Turandot (Giacomo Puccini)
  • Giacomo Puccini. Dramma lirico in three acts. 1924.
  • Libretto by Giuseppe Adami and Renato Simoni, after the fairy-tale drama by Carlo Gozzi.
  • First performance at the Teatro alla Scala, Milan, on 25th April 1926.
CHARACTERS

Princess Turandot

soprano

The Emperor Altoun, her father

tenor

Timur, the dispossessed King of Tartary

bass

Calaf, his son

tenor

Liù, a young slave-girl

soprano

Ping, Grand Chancellor

baritone

Pang, General Purveyor

tenor

Pong, Chief Cook

tenor

A Mandarin

baritone

The Prince of Persia

silent role

The Executioner (Pu-Tin-Pao)

silent role

By imperial decree, Princess Turandot is to marry the first royal suitor able to answer her three riddles, failure leading to execution, a fate to be suffered by the Prince of Persia. Calaf resolves to try his chance with the cold-hearted Princess, although Ping, Pang and Pong and his father try to dissuade him. Turandot poses her three riddles, which Calaf answers correctly, offering her a chance of escape, if, before morning, she can find out his name. Every effort is made to find out Calaf ’s name, with the slave-girl Liù tortured, but remaining loyally silent, killing herself rather than reveal it. Finally Calaf tells her his name, but now Turandot has learned that his true name is Love.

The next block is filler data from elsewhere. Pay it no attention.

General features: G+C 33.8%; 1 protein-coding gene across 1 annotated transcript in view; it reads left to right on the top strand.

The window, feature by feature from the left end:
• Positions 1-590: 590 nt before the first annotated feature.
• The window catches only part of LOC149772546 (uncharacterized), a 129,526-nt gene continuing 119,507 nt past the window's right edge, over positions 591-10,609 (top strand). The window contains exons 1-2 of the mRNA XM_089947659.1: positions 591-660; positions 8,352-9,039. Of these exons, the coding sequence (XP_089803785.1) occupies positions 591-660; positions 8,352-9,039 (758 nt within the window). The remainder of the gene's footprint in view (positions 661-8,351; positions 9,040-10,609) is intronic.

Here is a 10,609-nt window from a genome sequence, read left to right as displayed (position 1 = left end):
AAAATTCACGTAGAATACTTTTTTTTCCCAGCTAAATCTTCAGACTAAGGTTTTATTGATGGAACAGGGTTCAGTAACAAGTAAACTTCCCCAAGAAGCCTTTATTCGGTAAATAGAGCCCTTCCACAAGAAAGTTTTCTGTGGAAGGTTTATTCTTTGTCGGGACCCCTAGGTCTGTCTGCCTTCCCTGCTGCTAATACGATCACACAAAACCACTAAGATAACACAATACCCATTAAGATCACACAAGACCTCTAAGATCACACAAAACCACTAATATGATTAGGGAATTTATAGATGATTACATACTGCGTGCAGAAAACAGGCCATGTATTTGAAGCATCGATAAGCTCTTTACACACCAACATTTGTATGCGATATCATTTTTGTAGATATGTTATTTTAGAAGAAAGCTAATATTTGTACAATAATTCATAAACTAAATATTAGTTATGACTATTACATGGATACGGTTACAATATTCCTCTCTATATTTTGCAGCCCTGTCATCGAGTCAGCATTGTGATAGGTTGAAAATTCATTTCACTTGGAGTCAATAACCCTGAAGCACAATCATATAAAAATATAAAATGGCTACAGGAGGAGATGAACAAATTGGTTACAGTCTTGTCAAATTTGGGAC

Puccini did not live to finish his opera, which was completed after his death by Franco Alfano, who based his work on the few sketches that Puccini had made for the final scenes. Other composers have also offered their own completions of the work, although Alfano’s remains the version generally staged. For musically and operatically irrelevant reasons, Calaf ’s Nessun dorma (None shall sleep) has won wide currency, an aria that, in its original context, marks the frantic search ordered by Turandot for the name of her apparently successful suitor. Liù tries to dissuade Calaf from his endeavour in Signore, ascolta (Listen, master), to which he replies by urging her not to cry, Non piangere, Liù. Turandot explains the reason for her apparent coldness and cruelty in her second act In questa reggia (In this royal palace), while Liù, under interrogation, is brave enough to tell the Princess of the power of love, in Tu che di gel sei cinta (You who are bound in ice). Puccini had recourse to Chinese melodies for his score, although the inflation of a simple Chinese folksong into a theme of imperial splendour strikes a listener familiar with the original song as inappropriate.